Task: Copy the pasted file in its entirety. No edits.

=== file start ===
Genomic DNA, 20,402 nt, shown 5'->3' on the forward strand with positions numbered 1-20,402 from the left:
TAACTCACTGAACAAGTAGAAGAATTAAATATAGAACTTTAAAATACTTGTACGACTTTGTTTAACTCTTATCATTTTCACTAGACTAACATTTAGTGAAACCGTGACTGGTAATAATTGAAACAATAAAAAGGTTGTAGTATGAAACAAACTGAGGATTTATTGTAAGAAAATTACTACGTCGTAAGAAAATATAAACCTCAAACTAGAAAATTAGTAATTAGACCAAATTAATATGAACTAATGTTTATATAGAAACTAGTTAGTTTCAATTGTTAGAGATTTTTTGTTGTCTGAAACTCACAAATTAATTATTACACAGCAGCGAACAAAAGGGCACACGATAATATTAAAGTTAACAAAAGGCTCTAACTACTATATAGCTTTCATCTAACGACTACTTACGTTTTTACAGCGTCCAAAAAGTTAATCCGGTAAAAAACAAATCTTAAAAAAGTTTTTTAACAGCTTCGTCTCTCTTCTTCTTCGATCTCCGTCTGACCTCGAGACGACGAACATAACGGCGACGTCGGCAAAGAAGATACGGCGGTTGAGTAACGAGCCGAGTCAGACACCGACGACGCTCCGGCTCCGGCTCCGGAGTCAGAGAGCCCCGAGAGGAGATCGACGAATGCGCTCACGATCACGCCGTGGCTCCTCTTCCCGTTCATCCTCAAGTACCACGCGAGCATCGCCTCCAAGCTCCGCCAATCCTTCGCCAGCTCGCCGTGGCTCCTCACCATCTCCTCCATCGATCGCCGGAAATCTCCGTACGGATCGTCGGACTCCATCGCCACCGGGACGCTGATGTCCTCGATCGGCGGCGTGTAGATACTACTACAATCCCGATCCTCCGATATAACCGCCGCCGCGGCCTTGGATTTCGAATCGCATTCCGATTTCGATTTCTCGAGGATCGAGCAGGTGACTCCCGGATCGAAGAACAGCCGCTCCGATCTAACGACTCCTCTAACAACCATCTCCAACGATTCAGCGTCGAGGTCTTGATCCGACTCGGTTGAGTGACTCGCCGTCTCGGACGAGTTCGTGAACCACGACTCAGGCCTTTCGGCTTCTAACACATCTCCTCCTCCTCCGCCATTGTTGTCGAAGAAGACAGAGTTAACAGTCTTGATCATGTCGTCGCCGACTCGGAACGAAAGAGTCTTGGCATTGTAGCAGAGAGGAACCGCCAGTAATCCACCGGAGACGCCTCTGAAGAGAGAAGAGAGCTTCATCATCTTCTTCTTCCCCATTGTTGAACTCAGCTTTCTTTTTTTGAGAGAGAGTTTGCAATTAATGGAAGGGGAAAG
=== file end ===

Genomic DNA, 20,402 nt, shown 5'->3' on the forward strand with positions numbered 1-20,402 from the left:
TAACTCACTGAACAAGTAGAAGAATTAAATATAGAACTTTAAAATACTTGTACGACTTTGTTTAACTCTTATCATTTTCACTAGACTAACATTTAGTGAAACCGTGACTGGTAATAATTGAAACAATAAAAAGGTTGTAGTATGAAACAAACTGAGGATTTATTGTAAGAAAATTACTACGTCGTAAGAAAATATAAACCTCAAACTAGAAAATTAGTAATTAGACCAAATTAATATGAACTAATGTTTATATAGAAACTAGTTAGTTTCAATTGTTAGAGATTTTTTGTTGTCTGAAACTCACAAATTAATTATTACACAGCAGCGAACAAAAGGGCACACGATAATATTAAAGTTAACAAAAGGCTCTAACTACTATATAGCTTTCATCTAACGACTACTTACGTTTTTACAGCGTCCAAAAAGTTAATCCGGTAAAAAACAAATCTTAAAAAAGTTTTTTAACAGCTTCGTCTCTCTTCTTCTTCGATCTCCGTCTGACCTCGAGACGACGAACATAACGGCGACGTCGGCAAAGAAGATACGGCGGTTGAGTAACGAGCCGAGTCAGACACCGACGACGCTCCGGCTCCGGCTCCGGAGTCAGAGAGCCCCGAGAGGAGATCGACGAATGCGCTCACGATCACGCCGTGGCTCCTCTTCCCGTTCATCCTCAAGTACCACGCGAGCATCGCCTCCAAGCTCCGCCAATCCTTCGCCAGCTCGCCGTGGCTCCTCACCATCTCCTCCATCGATCGCCGGAAATCTCCGTACGGATCGTCGGACTCCATCGCCACCGGGACGCTGATGTCCTCGATCGGCGGCGTGTAGATACTACTACAATCCCGATCCTCCGATATAACCGCCGCCGCGGCCTTGGATTTCGAATCGCATTCCGATTTCGATTTCTCGAGGATCGAGCAGGTGACTCCCGGATCGAAGAACAGCCGCTCCGATCTAACGACTCCTCTAACAACCATCTCCAACGATTCAGCGTCGAGGTCTTGATCCGACTCGGTTGAGTGACTCGCCGTCTCGGACGAGTTCGTGAACCACGACTCAGGCCTTTCGGCTTCTAACACATCTCCTCCTCCTCCGCCATTGTTGTCGAAGAAGACAGAGTTAACAGTCTTGATCATGTCGTCGCCGACTCGGAACGAAAGAGTCTTGGCATTGTAGCAGAGAGGAACCGCCAGTAATCCACCGGAGACGCCTCTGAAGAGAGAAGAGAGCTTCATCATCTTCTTCTTCCCCATTGTTGAACTCAGCTTTCTTTTTTTGAGAGAGAGTTTGCAATTAATGGAAGGGGAAAG